"Our experience has shown that our warranty rates for hot climates are slightly higher than for temperate climates," said First Solars Mark Widmar during an analyst meeting held last week. While the manufacturer has played down the comment, industry analysts have expressed concern that it could cause trouble later on.
As USA Today remarked, "First Solar took a $37 million fourth-quarter charge to set aside money to handle potential warranty claims related to temperature, and it plans to set aside a larger portion of its sales going forward to cover warranty expenses." It adds that the problem was first spotted when the manufacturer shifted its business focus from cooler and overcast geographical areas, to places like India and Australia.
"The warranty issues are a big deal, to us at least," Credit Suisse analyst Satya Kumar wrote in an investor note. "This is the first time First Solar is talking about this issue, although we have heard of this issue in our discussions with industry contacts." Satya added, "The fact that First Solar is reporting performance issues in the field in the first few years and is accruing higher charges on an ongoing basis is worrying, as the hotter regions tend to make more sense for solar. We are concerned this may not be the last time we hear of the warranty-related issues for First Solar."
However, in an interview with pv magazine, Brandon Mitchener, director of public relations at First Solar said that the statement was taken out of context, and that it is not true that all its modules are not suited to hot climates. "Our modules have some important advantages in hot climates, such as our technologys lower temperature coefficient, which means that it performs better under high-temperature conditions than conventional PV technologies," he said.
He added that First Solars modules have "some important" advantages in the heat, such as a lower temperature coefficient. He further explained, "Third-party testing and commercial results validate that First Solar modules produce higher energy yields than silicon modules and systems using First Solar modules produce higher performance ratios as a result We conduct extended accelerated life tests beyond the requirements of international standards to demonstrate our modules robustness."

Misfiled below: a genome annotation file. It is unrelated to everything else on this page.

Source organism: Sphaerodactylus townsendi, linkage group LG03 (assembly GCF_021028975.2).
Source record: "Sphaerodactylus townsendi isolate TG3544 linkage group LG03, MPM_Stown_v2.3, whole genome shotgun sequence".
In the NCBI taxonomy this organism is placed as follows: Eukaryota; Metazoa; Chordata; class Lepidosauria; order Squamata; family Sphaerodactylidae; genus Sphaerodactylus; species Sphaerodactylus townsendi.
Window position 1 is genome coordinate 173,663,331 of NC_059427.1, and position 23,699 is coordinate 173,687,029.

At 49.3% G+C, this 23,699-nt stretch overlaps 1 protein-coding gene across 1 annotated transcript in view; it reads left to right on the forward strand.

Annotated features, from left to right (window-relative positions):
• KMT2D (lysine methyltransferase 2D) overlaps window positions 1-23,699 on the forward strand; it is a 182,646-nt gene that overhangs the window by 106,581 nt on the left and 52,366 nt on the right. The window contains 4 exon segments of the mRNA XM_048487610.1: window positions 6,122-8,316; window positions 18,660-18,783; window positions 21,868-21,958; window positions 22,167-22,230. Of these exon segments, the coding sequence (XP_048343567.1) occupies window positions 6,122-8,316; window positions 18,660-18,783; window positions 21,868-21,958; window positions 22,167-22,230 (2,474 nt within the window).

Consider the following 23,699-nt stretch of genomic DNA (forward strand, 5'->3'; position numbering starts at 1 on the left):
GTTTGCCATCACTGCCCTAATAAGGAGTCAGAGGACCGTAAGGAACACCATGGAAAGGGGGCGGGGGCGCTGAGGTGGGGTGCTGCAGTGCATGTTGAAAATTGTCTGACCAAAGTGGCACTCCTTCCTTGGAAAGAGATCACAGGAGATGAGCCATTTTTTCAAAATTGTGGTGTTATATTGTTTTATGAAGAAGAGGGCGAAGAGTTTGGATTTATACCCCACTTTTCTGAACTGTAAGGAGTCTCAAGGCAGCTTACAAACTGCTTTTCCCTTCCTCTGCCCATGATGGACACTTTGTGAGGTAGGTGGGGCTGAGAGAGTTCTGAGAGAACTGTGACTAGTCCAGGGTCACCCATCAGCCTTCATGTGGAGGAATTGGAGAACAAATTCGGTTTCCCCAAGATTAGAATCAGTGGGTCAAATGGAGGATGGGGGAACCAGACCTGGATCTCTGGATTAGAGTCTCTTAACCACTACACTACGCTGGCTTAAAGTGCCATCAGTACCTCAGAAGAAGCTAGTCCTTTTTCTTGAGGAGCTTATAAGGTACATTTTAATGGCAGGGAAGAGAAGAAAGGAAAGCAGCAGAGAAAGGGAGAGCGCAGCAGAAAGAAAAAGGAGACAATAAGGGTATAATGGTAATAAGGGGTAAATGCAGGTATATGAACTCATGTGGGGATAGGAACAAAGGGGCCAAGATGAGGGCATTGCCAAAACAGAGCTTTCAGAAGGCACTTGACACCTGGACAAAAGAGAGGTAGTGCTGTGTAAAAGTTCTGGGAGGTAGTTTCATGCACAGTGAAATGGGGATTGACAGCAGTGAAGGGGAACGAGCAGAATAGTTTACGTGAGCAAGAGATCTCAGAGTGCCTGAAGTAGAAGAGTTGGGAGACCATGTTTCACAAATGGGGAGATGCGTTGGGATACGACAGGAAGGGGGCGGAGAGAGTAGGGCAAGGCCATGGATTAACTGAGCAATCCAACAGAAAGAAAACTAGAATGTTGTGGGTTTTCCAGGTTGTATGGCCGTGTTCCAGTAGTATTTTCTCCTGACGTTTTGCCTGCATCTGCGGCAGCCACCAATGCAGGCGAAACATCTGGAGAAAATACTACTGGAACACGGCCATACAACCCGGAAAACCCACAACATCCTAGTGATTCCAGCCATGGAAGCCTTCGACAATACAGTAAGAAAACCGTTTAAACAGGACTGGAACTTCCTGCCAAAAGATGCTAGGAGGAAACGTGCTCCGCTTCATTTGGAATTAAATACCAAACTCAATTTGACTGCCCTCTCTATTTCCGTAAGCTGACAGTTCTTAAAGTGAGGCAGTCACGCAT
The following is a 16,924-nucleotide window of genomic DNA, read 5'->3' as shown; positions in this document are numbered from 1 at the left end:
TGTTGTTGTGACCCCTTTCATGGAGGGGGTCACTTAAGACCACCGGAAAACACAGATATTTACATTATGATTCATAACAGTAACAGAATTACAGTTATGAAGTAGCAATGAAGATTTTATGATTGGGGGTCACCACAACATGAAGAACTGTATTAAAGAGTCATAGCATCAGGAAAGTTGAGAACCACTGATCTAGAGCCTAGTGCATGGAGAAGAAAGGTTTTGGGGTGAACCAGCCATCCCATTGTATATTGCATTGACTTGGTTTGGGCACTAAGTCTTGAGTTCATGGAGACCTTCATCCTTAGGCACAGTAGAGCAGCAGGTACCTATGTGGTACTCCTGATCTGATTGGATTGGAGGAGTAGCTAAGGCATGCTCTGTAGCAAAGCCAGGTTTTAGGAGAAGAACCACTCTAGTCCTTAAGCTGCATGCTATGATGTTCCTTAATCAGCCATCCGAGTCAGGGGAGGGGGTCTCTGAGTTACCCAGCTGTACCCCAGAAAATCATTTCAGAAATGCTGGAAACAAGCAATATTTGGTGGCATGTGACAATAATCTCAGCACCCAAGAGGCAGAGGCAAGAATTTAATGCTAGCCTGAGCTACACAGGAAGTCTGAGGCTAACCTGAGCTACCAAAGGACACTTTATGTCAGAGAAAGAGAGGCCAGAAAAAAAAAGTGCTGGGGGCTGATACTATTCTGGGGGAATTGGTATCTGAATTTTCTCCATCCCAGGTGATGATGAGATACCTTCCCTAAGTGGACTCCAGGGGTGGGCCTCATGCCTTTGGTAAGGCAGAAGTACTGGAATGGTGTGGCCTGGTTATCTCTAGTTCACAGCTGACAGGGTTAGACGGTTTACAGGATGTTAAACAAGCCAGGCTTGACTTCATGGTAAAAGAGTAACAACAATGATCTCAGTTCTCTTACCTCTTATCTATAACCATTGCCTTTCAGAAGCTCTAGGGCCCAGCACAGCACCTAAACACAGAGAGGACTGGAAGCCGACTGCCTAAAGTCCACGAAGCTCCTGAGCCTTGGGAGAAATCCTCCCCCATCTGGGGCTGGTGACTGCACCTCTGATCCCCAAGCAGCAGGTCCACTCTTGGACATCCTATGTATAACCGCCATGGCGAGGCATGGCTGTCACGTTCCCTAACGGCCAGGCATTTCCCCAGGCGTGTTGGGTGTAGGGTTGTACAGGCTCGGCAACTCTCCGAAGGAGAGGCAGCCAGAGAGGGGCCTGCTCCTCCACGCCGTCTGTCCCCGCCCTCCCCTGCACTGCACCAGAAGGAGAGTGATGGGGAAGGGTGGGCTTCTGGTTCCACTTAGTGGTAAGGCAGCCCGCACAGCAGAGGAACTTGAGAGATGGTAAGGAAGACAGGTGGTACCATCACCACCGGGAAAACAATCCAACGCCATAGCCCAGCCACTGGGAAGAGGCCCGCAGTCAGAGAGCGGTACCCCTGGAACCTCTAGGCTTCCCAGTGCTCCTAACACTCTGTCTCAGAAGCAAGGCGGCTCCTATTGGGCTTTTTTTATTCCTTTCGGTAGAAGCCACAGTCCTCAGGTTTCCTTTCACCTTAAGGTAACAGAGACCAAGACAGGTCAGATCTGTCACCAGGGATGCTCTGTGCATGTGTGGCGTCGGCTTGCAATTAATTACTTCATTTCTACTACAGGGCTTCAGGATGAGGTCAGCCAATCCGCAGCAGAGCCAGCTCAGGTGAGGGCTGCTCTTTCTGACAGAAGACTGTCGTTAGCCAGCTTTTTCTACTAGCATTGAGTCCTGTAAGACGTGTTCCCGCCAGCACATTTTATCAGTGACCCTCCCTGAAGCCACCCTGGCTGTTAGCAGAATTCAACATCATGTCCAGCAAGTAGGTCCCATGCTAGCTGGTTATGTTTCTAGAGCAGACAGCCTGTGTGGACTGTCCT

On the issue of failure rates, Mitchener said that heat serves to accelerate the physical processes for all photovoltaic technologies. "Therefore we believe, and stated, that our PV modules are potentially subject to increased failure rates in hot climates. Again, we expect this to be true for all PV technologies."
He continued, "Our experience so far shows that warranty return rates from hot climates are slightly higher than the return-rate from temperate climates. As a result, we are taking a prudent and conservative approach and increasing our warranty accrual rate proportionally (by one percentage point) because we expect a greater percentage of our production will be installed in hot climates going forward. We have not changed our expectation for system performance in hot climates."
When asked what First Solars strategy would be in the notoriously hot markets of India, Malaysia and the Middle East Asia, Brandon replied, "Hot climate performance has become a key factor in how we engineer and manufacture our modules worldwide. We are incorporating what we have learned through testing, real-time monitoring of in-field performance, and analyzing warranty returns to make our product even better."
Edited by Becky Stuart.